Fifth Regional Seminar on Active Travel


Active Travel – Better Towns Ride the Lights, Walk the Prom
co-hosted by Living Streets and North West Active Travel Network

Venue: The Solaris Centre, Blackpool

Wednesday 14 October 2015

The Speakers will include

Nick Davies (University of Central Lancashire) Economic benefits of active travel
Nick Cavill (Consultant) Health benefits of active travel
Tom Platt (Head of Policy, Living Streets) Walkable places – Current developments
Karen Stevens (Liverpool City Council) Bike Hire Schemes
Andy Howard (Transport for Greater Manchester) CCAG – Towards Velocity 2025
Jon Little (Waltham Forest Council) The Waltham Forrest Mini-Holland
Steve Essex (Transport Initiatives) Pedestrian-cycle interactions
Latif Patel (Blackpool Council) Crossings and signals phases at junction

Prior to the formal programme optional cycling and walking tours will be available from Blackpool North Station visiting sites of special traffic interest en route to the Solaris Centre

Lunch will be provided by Café Chicco at the Solaris Centre.

Fee

Standard: £50
Representatives of voluntary bodies: £25

Bookings can be registered at : www.nwatn.org.uk

Deadline: Monday 5th October

Enquires: stellashackel@nwatn.org.uk

 

When, how and why unemployment insurance influences health

Social welfare matters: A realist review of when, how, and why unemployment insurance impacts poverty and health

Patricia O'Campoa, Agnes Molnara, Edwin Nga, Emilie Renahya, Christiane Mitchella, Ketan Shankardassa, Alexander St. Johna, Clare Bambrae, Carles Muntanera
Social Science & Medicine Volume 132, May 2015

Highlights

  • Studies from 2000 to 2013 on unemployment insurance in various countries were reviewed.
  • Unemployment insurance protects health through material and psychological mechanisms.
  • Unemployment insurance generosity can moderate harmful consequences of being jobless.
  • Generous insurance benefits protect the psychological health of employed and unemployed.

 

Full article: Click here (Open Access)
Original source: ScienceDirect

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Health and Transportation: Small scale area association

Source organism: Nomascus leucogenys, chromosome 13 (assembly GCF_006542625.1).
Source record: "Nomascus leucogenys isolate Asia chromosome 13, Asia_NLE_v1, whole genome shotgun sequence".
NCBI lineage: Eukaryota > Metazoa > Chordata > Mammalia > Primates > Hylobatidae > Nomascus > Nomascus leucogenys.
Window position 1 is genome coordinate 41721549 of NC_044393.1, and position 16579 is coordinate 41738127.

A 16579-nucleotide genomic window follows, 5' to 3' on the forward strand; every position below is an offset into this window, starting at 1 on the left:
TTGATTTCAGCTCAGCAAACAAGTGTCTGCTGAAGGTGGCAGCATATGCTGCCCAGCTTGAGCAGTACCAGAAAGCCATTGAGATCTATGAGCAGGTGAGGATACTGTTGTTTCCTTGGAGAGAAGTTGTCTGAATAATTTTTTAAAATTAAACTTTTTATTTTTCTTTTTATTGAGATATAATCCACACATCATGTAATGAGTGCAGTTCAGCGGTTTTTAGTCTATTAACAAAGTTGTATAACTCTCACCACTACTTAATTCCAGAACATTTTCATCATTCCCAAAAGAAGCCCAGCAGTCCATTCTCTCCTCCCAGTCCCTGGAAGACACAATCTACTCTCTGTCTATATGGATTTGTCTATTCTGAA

Health and transportation: Small scale area association
Mehran Fasihozaman Langerudi, Mohammadian Abolfazl (Kouros), P.S. Sriraj
Journal of Transport & Health Volume 2, Issue 2, June 2015

Highlights

  • A methodology is developed to disaggregate county-level health data.
  • We have proposed built environment-related individual health condition models.
  • Iterative Proportional Fitting (IPF) approach can be used to disaggregate different data sources.

Abstract

Public health, as a major factor influencing the livability and well-being of a community has been a subject of interest in many academic fields. It is postulated that public health has strong correlations with various factors including land development, urban form, and transportation system elements. However, due to scarcity of individual level and confidential health data, such analysis has been typically conducted in an aggregate level resulting in less accurate results due to aggregation bias. In this paper, a methodology is developed and applied to disaggregate an individual-level health data in county scale into smaller geography by using an iterative proportional fitting approach while maintaining the marginal distributions of the controlled variables. Then, the disaggregated data is used to estimate various models of individual health condition as a function of socio-demographic, built environment, and transportation system attributes. It is noteworthy that the proposed approach can be applied to disaggregate any aggregate data in an efficient way.

Full Article: Click here (Paywall)

Original source: SPAHG